This all means I can complete my chores without a guilty break in the middle of them, or fret over important messages that have gone unread.
The Apple Watch allowed me to reduce my digital footprint
The third benefit is a reduction and simplification in the number of apps and services I use.
In my freelance days, I had apps and services galore, but since my shift to working for someone else, I no longer need half of what I installed or subscribed to. And I never got rid of anything, because, well, “you never know…” This is, of course, complete bunkum, codswallop, claptrap, and balderdash. I did know, I just didn’t want to take the effort to remove them.
Setting up my new phone was the perfect reason to unsubscribe and not install the apps and services that had fallen into oblivion over the last year. Like turning over to a fresh, blank page in my notebook.
Fewer apps means fewer syncs and setups. No more wasted time adding an event to my Google calendar, only to edit the event and mess with sync settings and notifications when things don’t work the way you thought they would.
The upshot is fewer apps means more use of Apple’s native apps. The downside is fewer features in some cases, but as my life is simpler than it used to be, it makes sense to have a simpler approach to my digital choices. And I don’t miss the features I’m not using.
It’s like having a wardrobe full of white shirts and dark trousers. It’s easy to know what to wear for work each day, leaving more brain power for the important decisions I need to make. Sure, it might bore some, but for me, I’m putting the right level of energy into the right actions. Like being deliberate with my positive behaviours.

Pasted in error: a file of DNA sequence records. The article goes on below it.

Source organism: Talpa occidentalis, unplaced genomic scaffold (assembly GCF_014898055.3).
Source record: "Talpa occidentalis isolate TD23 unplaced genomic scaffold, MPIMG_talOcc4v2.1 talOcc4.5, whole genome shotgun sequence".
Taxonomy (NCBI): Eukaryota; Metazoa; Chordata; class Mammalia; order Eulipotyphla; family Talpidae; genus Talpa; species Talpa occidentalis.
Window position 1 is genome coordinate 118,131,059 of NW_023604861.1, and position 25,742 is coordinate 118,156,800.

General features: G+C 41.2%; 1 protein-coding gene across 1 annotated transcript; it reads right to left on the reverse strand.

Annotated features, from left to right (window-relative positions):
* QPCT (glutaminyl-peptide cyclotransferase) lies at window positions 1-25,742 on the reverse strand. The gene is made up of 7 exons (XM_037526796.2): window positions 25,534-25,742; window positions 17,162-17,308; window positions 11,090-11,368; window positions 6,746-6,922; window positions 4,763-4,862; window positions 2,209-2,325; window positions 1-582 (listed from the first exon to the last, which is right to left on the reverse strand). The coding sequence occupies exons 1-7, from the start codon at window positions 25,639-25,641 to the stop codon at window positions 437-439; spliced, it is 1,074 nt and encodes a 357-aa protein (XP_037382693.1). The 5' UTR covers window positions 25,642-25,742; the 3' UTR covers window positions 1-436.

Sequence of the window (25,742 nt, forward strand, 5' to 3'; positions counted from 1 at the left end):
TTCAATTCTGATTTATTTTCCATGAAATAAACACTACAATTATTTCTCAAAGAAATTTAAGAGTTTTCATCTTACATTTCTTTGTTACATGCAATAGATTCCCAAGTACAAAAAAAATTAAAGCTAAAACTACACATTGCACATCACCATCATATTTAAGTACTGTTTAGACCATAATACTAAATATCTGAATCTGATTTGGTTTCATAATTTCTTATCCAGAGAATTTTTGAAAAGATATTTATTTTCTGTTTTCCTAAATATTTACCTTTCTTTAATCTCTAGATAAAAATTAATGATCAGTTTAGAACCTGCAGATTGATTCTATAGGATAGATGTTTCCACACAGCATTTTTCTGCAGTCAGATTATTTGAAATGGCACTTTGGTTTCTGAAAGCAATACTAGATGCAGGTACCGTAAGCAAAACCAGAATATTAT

Another way to think of it is, do I need a super-duper, high-powered task management app with projects and powerful filters when all I need is a simple shopping list? And no, I don’t need a fancy task management app and a shopping list app. All I need is one straightforward reminders app.
The and logic only applies to dessert when the choice is between ice cream or whipped cream. In that case, the correct answer is always, “and”.
Final thoughts about whether the Apple Watch is worth it
Thanks to the Apple watch:
- My days are more organized
- My digital life is simpler and cheaper
- My pets get their pills when they need them – very important for their prolonged health and quality of life
- We no longer run out of bread or milk – a global level crisis when it happens
- I can see a healthy difference in my heart rate and stamina levels with the data tracking
The watch is both easy to use and fun to use. And when my other devices are just tools for work, or to avoid work through procrastination, it’s refreshing to have a device that helps me smile and enjoy life.
So, yes. The Apple Watch is worth it.